||May 21, 2013|
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Trace Compounds Research
Fairfax Water, the Washington Aqueduct, and the Washington Suburban Sanitary Commission, suppliers of over 90 percent of the COG region’s drinking water, have taken regional efforts to monitor for the presence of trace compounds (often referred to as emerging contaminants) in source water (stream water collected at a surface- water intake) and finished water (water that has gone through the treatment process, but has not been distributed). Working with national partners, these three major drinking water suppliers tested the Potomac, Patuxent, and Occoquan source waters for emerging contaminants. Emerging contaminants, such as endocrine disrupting compounds (EDCs), pharmaceuticals, and personal care products (PPCPs), are commonly described as chemicals or materials that have a real or perceived threat to human health or the environment.
The utilities tested for nineteen (19) compounds in the source and treated waters. Water samples were sent to a laboratory certified for this type of analysis.
Out of nineteen compounds tested for, the results showed the presence of very, very small amounts of a total of four compounds—Atrazine, Carbamazepine, estrone and Sulfamethoxazole—in the three rivers and in some of the treated drinking water, confirming the results of earlier monitoring studies. The compounds detected were found at the part per billion and part per trillion levels. A part per billion is equal to one gallon of water in 1,514 Olympic-size swimming pools. A part per trillion is equal to one gallon of water in 1,514,570 Olympic-size swimming pools. Research to date shows that there is no indication of human health concern at these levels.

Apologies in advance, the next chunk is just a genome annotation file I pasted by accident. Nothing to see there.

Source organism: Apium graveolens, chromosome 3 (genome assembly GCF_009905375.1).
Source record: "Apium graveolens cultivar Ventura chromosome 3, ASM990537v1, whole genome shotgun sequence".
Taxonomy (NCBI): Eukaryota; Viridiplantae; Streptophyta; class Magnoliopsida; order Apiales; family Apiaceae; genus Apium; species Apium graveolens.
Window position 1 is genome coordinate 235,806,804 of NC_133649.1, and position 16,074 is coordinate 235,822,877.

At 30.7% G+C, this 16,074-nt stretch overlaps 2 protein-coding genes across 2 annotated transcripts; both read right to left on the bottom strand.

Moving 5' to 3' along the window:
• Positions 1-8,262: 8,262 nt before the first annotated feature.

The regional drinking water utilities, along with other water utilities nationally, are working to advance the science in the area of understanding and treating these emerging contaminants in water. The Potomac Drinking Water Source Partnership, founded by Fairfax Water, the Washington Suburban Sanitary Commission and the Washington Aqueduct, will continue to study water quality issues in the Potomac watershed. Monitoring among the regional water utilities will be ongoing.
For more information about the testing and results of the source and finished water study conducted in the COG region, see the following documents:
Water Utility web sites:
USGS and Washington Aqueduct Public Briefing
In addition to the regional study described above, the Washington Aqueduct was also part of a larger study of trace compounds in 9 watersheds across the nation, including the Potomac, completed by the U.S. Geological Survey (USGS).
The National Water-Quality Assessment (NAWQA0 program of the USGS tested source and finished water for approximately 280 anthropogenic compounds, which are primarily unregulated under EPA Federal Drinking-water Standards. Samples were taken by USGS monthly during 2003-05.
The Washington Aqueduct and USGS held a public briefing about their studies on December 5, 2008 at the Cannon House Office Building. The briefing was entitled Low Level Organic Chemicals in Surface-Water Sources of Drinking Water.
Briefing materials may be accessed on the USGS web site:
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